GLOBAL – CEO Stephen Elop discussed Nokia’s 4th quarter results with media and investors today. Stephen touched on a number of topics including Nokia’s strengths, Ovi successes, developers, and the future of the company.
On Nokia’s strengths:
Nokia is a brand that defines mobility in many regions of the world, and is still strong today. We’ve shipped 5 million of our new Symbian devices in the fourth quarter, which sends a strong signal about our customer base.
[…] we will advance our great software and services assets, which benefit hundreds of millions of our consumers across all market segments. This includes location-based services, localized services like Life Tools in emerging markets and the Ovi Store, which ramped to 4 million downloads per day.
Our data also shows that these devices are driving more people to use our Ovi services, and at a greater frequency. In fact, a study by iResearch looked at application store traffic in China. The study ranked our Ovi Store as the leader.
We have a healthy base of developers across the globe, developing globally- and locally-relevant apps. We support operator billing with more than 100 operators, and we now have more than 30,000 apps in the Ovi Store. We are now seeing meaningful growth in developer activity, supported by the improved user experience on our new devices, as well as continuous improvements of our Ovi services platform.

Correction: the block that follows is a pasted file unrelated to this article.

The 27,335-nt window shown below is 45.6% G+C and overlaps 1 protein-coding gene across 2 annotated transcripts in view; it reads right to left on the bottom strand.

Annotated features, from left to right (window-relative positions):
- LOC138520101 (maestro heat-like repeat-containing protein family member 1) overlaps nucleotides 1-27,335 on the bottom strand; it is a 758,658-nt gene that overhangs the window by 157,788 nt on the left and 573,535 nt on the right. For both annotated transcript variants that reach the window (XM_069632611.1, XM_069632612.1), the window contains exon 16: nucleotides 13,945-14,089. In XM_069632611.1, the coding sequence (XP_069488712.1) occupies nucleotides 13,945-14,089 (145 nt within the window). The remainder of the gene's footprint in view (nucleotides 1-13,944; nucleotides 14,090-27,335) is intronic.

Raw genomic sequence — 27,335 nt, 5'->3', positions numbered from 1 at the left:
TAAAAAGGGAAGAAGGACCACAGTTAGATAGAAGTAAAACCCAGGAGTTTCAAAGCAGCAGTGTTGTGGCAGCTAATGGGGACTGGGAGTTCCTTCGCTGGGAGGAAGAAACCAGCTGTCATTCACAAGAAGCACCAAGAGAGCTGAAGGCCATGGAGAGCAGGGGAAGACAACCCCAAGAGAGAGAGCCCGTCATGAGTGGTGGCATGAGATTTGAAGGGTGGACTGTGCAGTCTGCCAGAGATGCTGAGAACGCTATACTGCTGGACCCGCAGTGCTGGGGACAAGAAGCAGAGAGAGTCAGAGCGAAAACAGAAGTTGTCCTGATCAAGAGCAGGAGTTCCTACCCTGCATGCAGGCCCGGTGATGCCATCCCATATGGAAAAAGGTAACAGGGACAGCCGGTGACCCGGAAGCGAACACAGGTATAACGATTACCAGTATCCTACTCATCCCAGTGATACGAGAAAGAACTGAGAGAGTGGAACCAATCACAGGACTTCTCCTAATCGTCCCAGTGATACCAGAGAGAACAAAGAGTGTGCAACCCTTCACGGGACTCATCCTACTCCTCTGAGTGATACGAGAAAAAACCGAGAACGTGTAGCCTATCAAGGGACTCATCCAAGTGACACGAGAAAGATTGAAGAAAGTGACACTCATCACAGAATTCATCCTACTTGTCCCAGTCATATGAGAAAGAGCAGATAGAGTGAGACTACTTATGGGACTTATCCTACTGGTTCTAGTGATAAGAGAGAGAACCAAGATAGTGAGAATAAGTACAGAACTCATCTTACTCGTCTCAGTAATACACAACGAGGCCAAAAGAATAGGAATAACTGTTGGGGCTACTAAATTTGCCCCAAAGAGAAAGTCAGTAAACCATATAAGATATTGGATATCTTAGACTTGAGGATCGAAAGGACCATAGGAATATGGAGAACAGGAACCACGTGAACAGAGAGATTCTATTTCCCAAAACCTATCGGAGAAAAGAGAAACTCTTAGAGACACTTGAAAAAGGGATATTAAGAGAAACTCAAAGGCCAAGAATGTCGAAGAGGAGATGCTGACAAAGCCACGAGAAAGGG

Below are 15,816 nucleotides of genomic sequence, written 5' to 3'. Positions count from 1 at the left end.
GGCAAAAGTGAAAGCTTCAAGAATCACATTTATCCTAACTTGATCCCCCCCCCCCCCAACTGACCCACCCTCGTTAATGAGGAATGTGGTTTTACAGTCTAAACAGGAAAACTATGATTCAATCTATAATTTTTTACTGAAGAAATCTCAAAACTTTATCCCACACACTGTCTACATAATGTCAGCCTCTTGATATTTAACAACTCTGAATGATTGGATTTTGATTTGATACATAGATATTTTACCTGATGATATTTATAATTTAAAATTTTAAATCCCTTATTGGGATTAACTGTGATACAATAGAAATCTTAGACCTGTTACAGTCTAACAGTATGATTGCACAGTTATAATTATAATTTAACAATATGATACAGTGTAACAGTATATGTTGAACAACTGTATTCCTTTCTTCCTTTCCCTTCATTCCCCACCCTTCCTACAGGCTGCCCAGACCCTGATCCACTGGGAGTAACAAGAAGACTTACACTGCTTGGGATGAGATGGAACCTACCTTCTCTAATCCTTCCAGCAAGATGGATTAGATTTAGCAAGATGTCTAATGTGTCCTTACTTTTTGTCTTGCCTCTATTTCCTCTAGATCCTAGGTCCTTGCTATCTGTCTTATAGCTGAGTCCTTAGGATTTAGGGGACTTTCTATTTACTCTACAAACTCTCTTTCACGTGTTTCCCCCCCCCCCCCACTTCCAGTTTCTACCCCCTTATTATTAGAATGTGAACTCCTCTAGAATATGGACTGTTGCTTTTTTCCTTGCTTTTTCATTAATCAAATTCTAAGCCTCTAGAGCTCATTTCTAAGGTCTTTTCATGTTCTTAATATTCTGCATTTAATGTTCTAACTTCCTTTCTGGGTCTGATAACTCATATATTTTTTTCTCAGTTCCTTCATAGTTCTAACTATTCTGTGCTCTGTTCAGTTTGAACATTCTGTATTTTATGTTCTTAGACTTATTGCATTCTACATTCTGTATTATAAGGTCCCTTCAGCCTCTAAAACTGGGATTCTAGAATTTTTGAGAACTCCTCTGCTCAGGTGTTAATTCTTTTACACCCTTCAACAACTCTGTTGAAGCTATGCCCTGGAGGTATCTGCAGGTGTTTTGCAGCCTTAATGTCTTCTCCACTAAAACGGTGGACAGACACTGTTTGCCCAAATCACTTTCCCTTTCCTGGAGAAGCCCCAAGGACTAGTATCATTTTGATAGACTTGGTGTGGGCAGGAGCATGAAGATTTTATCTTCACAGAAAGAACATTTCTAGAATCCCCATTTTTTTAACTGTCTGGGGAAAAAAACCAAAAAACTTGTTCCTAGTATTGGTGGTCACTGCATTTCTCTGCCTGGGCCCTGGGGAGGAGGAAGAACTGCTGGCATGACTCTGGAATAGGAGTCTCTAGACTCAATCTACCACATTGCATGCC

We have received positive feedback from consumers for our latest offering, and we have truly global scale, spanning over 180 countries and regions, with 100 of them navigable. Our NAVTEQ asset is a unique and critical building block.
On the Nokia C3:
In the low-to-mid-range, the attractively-priced Nokia C3 QWERTY device continued to see strong demand in Q4, and was one of the top contributors to our overall revenues and gross profits. We estimate that we have the leadership position in global QWERTY volumes, driven primarily by the C3, which also contributed to solid uptake of our messaging service.
On the future:
The game has changed from a battle of devices to a war of ecosystems. […] The emergence of ecosystems represents the broad convergence of the mobility, computing and services industries.
[…] At the same time, we see a different type of ecosystem building around mid-range-to-low-end devices in developing markets involving very low-cost components and manufacturing processes. In this range, brand, scale, price, design, distribution and speed are critical.
[…] we must believe that our strategy simultaneously increases our success in markets where we are strong, while re-opening doors in markets where we are weak.
Suffice it to say, that my first few months at Nokia have been remarkably illuminating, and remarkably busy. We look forward to sharing the next step in our journey with all of you on February 11th.